In The End Is The Beginning. Towards The Thames Estuary

22 May – 30 September 2021

Gunners Park

Nadav Kander’s ongoing series, Dark Line – The Thames Estuary is a personal reflection on the landscape of the River Thames at its point of connection with the sea, through atmospheric images of its slow-moving dark waters and seemingly infinite horizons.

For Estuary 2021 Nadav has created an outdoor installation In The End Is The Beginning. Towards The Thames Estuary comprising a selected triptych from this series, writ large in the landscape of its origin at Shoeburyness, placed on an abandoned jetty in a stunning juxtaposition with the horizon.

The Thames Estuary at this point is sparsely populated – the land, studded with marshes and quicksand resists settlement and remains hostile to the visitor. It is shaped by the toil and grit of the thousands who have worked the river since Roman times, harbouring memories that remain embedded in the silt of the river forever. It has the richest of histories; of pirates roaming the waters, ships sunk in battle, departing expeditions towards the unknown, inspiring prose drawing on its mystical powers and of great trading nations bringing wealth and people to the harbours and wharfs. Many of these people settled here, creating Britain’s great diverse population that is present and politically relevant to this day.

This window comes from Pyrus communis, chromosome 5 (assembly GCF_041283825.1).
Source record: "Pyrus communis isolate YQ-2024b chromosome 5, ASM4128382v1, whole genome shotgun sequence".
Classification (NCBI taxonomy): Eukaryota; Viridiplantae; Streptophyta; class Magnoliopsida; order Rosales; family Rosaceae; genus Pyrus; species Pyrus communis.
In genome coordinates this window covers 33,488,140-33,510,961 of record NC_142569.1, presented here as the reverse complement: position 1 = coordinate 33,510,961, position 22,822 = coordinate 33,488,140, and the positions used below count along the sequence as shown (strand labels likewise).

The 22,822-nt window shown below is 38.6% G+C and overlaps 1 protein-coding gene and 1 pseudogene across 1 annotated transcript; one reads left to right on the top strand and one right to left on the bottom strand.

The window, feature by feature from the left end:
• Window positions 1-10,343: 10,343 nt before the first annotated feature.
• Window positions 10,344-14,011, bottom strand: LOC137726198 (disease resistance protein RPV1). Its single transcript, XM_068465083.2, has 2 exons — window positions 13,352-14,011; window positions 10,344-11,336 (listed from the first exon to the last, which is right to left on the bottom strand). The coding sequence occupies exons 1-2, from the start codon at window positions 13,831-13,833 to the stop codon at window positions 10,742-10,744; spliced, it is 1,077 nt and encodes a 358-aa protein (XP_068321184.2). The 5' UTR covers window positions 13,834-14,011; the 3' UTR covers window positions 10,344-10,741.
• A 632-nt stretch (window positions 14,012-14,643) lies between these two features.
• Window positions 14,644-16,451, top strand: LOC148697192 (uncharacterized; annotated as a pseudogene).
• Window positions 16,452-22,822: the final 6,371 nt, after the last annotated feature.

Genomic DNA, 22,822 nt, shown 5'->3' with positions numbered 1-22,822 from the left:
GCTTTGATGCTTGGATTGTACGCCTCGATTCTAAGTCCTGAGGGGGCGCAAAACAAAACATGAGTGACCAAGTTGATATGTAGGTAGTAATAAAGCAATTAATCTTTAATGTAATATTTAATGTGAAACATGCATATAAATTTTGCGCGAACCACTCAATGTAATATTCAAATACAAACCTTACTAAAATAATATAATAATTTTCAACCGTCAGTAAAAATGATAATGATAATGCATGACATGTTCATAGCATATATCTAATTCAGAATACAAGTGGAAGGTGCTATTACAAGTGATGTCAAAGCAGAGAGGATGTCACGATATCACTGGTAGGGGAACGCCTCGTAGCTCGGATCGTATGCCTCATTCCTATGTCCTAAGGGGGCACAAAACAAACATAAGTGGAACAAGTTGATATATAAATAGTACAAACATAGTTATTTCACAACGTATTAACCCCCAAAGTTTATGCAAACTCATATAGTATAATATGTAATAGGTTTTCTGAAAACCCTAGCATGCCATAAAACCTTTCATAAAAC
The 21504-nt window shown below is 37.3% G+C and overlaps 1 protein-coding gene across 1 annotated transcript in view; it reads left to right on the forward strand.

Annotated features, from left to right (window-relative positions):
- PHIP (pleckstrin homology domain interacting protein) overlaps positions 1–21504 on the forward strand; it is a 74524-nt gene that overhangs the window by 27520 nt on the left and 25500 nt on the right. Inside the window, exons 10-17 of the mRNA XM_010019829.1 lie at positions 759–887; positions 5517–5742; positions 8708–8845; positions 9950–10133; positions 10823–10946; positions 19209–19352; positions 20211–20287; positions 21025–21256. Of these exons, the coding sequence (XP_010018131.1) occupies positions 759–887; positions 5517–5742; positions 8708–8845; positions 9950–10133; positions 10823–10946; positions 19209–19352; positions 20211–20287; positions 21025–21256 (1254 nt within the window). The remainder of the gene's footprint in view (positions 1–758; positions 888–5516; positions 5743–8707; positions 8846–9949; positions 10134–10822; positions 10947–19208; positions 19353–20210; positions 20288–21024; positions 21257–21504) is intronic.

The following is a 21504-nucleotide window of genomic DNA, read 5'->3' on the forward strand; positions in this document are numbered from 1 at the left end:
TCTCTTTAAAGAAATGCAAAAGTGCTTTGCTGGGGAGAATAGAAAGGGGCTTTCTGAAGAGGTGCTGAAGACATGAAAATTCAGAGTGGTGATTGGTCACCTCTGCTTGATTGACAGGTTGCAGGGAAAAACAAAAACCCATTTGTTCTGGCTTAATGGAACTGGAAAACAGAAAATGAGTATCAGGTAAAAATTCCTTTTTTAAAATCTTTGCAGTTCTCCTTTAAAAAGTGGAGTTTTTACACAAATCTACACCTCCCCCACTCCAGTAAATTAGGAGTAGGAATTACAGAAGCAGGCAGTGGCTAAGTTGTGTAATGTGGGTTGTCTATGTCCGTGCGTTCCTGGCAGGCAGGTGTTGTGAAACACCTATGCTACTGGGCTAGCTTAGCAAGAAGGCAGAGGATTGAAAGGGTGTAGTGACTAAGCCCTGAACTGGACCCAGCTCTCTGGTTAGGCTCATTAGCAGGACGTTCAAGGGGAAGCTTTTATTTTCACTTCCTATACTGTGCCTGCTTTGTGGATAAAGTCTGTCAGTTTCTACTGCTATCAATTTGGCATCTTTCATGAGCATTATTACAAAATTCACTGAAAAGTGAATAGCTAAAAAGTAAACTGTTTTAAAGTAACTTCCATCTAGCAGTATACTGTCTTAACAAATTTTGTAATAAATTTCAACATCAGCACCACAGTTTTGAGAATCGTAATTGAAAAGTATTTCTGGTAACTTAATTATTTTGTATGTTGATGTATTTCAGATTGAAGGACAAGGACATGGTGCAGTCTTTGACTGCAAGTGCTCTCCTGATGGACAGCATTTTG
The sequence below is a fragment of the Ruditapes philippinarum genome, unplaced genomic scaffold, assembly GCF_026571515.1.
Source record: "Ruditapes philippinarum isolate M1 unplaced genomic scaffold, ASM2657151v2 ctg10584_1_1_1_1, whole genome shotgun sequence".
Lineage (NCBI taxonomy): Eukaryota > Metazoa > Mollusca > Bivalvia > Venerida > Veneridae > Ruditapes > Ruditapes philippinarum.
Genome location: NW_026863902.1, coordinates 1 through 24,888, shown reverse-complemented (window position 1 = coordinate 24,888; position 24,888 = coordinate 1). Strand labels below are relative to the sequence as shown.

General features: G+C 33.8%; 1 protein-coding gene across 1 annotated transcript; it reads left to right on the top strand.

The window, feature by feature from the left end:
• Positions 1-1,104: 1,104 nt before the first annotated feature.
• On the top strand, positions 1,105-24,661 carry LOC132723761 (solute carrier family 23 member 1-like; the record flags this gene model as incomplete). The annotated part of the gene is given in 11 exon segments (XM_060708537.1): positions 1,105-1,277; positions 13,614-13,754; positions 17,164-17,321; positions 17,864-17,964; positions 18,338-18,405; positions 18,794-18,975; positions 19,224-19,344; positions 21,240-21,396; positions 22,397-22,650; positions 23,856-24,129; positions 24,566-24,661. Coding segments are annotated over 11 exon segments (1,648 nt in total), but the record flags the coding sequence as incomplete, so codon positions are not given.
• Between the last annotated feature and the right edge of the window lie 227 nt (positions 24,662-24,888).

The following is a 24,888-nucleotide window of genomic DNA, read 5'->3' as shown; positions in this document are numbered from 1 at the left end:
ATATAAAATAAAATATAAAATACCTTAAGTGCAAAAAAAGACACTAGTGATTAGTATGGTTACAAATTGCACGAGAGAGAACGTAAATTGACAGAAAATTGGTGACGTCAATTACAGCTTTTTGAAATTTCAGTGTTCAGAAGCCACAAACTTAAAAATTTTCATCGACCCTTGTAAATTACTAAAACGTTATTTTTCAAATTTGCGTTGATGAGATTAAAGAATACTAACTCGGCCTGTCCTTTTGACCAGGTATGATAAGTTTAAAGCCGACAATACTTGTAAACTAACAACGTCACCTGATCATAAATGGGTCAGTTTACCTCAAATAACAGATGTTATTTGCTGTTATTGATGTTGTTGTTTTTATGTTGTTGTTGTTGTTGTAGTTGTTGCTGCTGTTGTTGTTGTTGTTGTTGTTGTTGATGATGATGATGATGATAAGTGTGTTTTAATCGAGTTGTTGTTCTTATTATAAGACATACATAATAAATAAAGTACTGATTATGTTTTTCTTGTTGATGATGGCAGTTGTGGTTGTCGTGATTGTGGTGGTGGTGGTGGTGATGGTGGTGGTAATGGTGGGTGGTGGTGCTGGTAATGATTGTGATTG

Of the elemental forces upon earth, slow moving expanses of dark water have the strongest effect on me. I’m drawn to the grace, the power, and its ability to conceal what is unknown. More importantly to me, this work implies a passage of time, in contrast to our own. The life of the River Thames; flowing before, then into my frame and forever beyond. I’m drawn to making work that bears witness to the river and to time. Yet the photograph is static, while referring to the world and nature beyond its edges. It conjures images of destiny; it invokes the past and points to the future.

The water moves past ignoring me, widening out, flattening, slowing down, ending its passage, absorbed into a bigger whole only to be drawn up again into a cloud that wets the earth and begins again. This cycle never ends. So, the river’s end is also the river’s beginning. Since 2015, I have been echoing the pace of the river. Dialing down the ultra-realism of photography, reducing the visual information to a minimum, handing full authority to the viewer. I am moving away from common perceptions that photographs are the result of a lens that “focuses sharply” on what is in front of it. Absorbing, photographing slowly, producing slowly.” – Nadav Kander